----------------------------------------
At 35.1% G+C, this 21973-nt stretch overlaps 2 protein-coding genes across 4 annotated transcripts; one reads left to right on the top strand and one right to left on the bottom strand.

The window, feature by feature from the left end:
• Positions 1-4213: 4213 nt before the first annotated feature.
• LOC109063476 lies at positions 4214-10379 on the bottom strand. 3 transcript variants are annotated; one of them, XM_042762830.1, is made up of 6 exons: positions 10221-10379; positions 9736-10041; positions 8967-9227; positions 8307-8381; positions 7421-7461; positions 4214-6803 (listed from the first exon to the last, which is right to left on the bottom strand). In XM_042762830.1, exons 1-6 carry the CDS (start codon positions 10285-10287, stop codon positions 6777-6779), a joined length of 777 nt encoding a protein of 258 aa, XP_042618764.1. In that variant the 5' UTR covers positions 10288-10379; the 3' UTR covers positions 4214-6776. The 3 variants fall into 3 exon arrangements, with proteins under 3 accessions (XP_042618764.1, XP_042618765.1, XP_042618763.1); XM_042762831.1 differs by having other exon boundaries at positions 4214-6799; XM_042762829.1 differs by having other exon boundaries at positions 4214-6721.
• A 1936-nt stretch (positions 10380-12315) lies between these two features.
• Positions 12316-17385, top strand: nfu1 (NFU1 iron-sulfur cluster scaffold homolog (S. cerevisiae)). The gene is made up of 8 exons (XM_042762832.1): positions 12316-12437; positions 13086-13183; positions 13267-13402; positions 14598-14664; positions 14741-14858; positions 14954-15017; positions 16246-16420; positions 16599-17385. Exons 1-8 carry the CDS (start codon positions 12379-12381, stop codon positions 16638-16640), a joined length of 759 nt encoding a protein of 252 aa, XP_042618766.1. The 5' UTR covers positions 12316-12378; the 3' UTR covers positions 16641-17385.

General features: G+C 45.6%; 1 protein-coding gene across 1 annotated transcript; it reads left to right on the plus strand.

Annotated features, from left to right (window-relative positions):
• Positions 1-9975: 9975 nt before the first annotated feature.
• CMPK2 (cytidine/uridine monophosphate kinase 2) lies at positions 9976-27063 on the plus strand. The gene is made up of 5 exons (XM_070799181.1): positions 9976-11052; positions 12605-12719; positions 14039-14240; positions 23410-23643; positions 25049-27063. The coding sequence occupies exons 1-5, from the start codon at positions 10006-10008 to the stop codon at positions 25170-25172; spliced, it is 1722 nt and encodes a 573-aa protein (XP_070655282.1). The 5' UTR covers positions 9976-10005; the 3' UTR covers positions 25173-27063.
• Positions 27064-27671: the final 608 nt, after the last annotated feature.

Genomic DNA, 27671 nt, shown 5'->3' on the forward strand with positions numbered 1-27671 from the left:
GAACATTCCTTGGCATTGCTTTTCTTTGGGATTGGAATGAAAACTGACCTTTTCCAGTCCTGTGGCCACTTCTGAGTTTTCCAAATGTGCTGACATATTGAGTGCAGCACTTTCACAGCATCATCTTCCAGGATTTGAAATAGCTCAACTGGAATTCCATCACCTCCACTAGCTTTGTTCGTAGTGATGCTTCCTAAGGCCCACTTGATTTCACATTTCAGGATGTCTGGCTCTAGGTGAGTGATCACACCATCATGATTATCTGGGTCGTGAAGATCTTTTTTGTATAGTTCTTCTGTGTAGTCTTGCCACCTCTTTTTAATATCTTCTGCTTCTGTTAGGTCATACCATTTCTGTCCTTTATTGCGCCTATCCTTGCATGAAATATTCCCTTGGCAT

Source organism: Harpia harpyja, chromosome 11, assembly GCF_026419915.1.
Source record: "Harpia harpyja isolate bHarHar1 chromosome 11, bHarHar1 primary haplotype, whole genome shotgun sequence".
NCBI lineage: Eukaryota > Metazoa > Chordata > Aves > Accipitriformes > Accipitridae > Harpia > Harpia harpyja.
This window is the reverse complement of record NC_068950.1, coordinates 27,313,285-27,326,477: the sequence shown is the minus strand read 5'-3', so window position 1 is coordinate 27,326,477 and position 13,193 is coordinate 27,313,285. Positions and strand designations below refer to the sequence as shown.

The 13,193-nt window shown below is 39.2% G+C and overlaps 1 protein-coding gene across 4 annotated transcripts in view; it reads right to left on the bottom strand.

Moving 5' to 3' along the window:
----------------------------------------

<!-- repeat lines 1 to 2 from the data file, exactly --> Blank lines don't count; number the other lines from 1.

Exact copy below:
At 35.1% G+C, this 21973-nt stretch overlaps 2 protein-coding genes across 4 annotated transcripts; one reads left to right on the top strand and one right to left on the bottom strand.

The window, feature by feature from the left end: